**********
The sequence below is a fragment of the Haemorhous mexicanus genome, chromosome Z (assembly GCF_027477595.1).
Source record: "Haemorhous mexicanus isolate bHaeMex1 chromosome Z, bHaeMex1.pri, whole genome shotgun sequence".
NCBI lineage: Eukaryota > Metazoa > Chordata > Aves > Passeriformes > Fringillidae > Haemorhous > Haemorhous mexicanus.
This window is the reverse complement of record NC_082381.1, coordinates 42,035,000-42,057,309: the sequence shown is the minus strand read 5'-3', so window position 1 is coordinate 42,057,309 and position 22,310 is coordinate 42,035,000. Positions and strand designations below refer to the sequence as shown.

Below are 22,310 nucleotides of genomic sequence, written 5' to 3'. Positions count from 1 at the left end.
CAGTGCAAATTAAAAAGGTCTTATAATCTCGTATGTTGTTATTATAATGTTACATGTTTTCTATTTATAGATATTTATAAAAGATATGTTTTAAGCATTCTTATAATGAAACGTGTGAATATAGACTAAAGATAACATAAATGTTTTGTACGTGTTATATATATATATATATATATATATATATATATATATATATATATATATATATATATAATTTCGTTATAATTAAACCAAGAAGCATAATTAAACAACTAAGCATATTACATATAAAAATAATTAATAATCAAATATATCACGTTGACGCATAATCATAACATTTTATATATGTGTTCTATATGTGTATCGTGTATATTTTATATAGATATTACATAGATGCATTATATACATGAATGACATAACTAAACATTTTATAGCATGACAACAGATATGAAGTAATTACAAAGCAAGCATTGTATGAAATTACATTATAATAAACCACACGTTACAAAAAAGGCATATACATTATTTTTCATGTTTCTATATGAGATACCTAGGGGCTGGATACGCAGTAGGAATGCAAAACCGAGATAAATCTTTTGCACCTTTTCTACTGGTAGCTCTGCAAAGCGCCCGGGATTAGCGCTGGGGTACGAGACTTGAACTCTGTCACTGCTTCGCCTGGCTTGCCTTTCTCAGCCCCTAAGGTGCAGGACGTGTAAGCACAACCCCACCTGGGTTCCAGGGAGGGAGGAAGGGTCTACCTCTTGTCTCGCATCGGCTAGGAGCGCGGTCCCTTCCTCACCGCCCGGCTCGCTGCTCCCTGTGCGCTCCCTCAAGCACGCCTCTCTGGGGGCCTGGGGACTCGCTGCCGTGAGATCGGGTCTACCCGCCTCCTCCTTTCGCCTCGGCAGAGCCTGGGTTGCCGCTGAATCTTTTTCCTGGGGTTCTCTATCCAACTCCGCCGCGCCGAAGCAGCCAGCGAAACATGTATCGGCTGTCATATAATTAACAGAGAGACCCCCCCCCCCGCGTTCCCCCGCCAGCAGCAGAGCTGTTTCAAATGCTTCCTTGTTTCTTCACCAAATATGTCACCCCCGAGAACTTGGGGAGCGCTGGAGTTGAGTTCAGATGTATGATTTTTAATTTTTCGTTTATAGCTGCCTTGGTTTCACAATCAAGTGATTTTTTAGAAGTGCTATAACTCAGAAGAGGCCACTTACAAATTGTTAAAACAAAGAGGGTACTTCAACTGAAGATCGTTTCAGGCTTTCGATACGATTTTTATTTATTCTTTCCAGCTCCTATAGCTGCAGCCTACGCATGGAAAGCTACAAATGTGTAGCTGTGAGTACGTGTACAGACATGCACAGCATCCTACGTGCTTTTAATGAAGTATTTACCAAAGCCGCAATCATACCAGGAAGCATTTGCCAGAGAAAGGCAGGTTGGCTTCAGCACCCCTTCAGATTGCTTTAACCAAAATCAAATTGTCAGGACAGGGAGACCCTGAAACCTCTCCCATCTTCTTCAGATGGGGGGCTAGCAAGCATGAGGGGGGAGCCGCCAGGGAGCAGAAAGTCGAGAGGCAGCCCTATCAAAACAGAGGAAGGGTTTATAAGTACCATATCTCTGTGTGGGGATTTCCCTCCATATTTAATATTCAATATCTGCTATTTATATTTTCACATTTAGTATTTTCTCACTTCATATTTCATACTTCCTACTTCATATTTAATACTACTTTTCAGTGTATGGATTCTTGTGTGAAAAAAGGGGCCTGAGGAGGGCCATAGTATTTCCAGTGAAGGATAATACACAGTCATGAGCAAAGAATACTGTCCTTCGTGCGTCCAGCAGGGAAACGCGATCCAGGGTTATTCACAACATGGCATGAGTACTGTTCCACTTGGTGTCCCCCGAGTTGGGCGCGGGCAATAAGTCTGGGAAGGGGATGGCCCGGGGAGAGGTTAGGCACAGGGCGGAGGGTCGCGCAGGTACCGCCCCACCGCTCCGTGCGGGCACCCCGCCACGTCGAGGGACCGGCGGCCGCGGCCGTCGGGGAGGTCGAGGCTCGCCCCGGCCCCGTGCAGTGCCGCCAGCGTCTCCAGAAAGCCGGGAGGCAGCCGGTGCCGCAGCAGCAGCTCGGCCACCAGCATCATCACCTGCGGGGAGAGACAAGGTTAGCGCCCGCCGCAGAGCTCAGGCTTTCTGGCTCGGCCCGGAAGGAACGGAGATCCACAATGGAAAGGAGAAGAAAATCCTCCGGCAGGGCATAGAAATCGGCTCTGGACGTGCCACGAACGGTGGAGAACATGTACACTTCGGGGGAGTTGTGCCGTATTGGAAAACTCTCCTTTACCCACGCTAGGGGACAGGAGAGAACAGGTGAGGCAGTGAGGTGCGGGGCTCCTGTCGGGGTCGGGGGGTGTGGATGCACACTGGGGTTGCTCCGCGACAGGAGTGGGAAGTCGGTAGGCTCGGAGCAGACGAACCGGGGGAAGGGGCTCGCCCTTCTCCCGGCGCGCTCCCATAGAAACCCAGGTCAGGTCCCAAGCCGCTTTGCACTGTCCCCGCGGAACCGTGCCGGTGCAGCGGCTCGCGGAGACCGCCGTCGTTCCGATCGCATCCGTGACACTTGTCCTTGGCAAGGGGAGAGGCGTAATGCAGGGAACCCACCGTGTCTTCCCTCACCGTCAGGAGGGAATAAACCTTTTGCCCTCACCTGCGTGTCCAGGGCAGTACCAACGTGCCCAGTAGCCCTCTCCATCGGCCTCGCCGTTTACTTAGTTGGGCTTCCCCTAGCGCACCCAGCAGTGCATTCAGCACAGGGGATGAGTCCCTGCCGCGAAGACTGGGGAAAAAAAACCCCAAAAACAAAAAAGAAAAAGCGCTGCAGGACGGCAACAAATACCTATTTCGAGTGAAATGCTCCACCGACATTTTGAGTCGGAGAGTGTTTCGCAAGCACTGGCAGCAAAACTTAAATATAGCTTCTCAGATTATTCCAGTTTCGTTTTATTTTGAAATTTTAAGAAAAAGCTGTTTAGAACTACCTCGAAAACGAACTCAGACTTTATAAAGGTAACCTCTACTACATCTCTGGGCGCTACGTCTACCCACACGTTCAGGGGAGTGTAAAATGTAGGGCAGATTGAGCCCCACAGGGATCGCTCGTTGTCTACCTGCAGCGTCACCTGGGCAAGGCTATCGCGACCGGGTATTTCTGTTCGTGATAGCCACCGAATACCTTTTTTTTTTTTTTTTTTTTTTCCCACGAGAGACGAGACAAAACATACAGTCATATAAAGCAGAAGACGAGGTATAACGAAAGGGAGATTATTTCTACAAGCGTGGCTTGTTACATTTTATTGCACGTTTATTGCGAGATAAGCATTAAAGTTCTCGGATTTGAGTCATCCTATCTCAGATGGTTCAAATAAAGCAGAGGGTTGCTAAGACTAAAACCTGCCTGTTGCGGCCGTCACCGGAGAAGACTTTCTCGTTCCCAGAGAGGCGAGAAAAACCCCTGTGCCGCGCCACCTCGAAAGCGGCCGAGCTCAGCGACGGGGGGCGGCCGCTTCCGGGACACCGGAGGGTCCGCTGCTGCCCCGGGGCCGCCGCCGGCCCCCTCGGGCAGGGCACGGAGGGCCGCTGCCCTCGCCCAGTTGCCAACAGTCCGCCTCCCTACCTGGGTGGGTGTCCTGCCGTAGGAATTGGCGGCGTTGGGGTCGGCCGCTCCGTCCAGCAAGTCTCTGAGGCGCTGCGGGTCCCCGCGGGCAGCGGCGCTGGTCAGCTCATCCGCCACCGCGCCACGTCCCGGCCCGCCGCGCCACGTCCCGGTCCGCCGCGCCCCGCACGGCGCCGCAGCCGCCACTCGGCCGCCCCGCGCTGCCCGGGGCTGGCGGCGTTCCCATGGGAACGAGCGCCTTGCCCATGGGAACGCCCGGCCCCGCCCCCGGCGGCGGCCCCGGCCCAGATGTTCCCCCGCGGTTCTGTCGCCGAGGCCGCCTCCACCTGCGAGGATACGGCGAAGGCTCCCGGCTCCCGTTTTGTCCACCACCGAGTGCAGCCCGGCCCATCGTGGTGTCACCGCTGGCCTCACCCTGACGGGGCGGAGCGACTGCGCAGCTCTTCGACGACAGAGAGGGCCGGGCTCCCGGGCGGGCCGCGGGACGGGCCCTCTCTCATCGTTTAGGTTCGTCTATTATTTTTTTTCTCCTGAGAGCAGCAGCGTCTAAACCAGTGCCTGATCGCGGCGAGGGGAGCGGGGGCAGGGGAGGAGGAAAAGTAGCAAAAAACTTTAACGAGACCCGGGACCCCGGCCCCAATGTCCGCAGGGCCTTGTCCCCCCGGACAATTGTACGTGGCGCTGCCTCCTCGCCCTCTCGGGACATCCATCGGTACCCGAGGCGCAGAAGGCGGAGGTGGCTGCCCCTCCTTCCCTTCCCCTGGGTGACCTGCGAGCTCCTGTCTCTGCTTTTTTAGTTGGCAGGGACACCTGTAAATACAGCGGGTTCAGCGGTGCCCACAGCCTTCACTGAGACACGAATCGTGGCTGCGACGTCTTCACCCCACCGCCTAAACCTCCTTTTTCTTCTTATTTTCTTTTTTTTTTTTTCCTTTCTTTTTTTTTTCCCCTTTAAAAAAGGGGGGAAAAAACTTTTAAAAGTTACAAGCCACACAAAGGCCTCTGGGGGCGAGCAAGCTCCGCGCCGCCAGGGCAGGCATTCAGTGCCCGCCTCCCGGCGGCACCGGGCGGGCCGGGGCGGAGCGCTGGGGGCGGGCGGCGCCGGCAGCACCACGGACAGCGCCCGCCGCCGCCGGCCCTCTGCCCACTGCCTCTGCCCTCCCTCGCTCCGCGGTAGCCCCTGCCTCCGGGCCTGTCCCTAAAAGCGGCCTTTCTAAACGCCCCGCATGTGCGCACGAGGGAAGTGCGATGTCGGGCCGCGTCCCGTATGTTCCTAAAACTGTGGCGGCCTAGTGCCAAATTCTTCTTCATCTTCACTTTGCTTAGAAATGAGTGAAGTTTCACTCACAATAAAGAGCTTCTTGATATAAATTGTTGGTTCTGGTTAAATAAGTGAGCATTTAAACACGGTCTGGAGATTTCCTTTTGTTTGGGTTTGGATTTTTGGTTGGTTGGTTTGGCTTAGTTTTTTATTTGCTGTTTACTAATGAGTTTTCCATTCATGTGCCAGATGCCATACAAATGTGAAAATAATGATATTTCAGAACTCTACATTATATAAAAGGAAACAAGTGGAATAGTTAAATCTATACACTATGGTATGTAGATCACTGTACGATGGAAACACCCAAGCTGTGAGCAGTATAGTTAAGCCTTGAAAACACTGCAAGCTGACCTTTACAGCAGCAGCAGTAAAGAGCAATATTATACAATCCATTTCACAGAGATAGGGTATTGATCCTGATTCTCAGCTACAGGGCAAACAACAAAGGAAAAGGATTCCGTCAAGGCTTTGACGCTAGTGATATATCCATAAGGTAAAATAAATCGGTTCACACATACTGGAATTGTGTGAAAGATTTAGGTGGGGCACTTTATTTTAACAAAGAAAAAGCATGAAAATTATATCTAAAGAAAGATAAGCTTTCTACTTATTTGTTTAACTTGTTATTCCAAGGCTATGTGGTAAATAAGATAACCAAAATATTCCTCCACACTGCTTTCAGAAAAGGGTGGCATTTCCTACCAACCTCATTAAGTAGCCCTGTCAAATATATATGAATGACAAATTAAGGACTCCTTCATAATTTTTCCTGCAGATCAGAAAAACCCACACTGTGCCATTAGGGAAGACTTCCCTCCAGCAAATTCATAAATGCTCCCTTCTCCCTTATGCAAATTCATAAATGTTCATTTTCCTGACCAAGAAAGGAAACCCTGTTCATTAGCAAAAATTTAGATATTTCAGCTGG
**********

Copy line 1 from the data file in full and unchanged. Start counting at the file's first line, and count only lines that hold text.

The sequence below is a fragment of the Haemorhous mexicanus genome, chromosome Z (assembly GCF_027477595.1).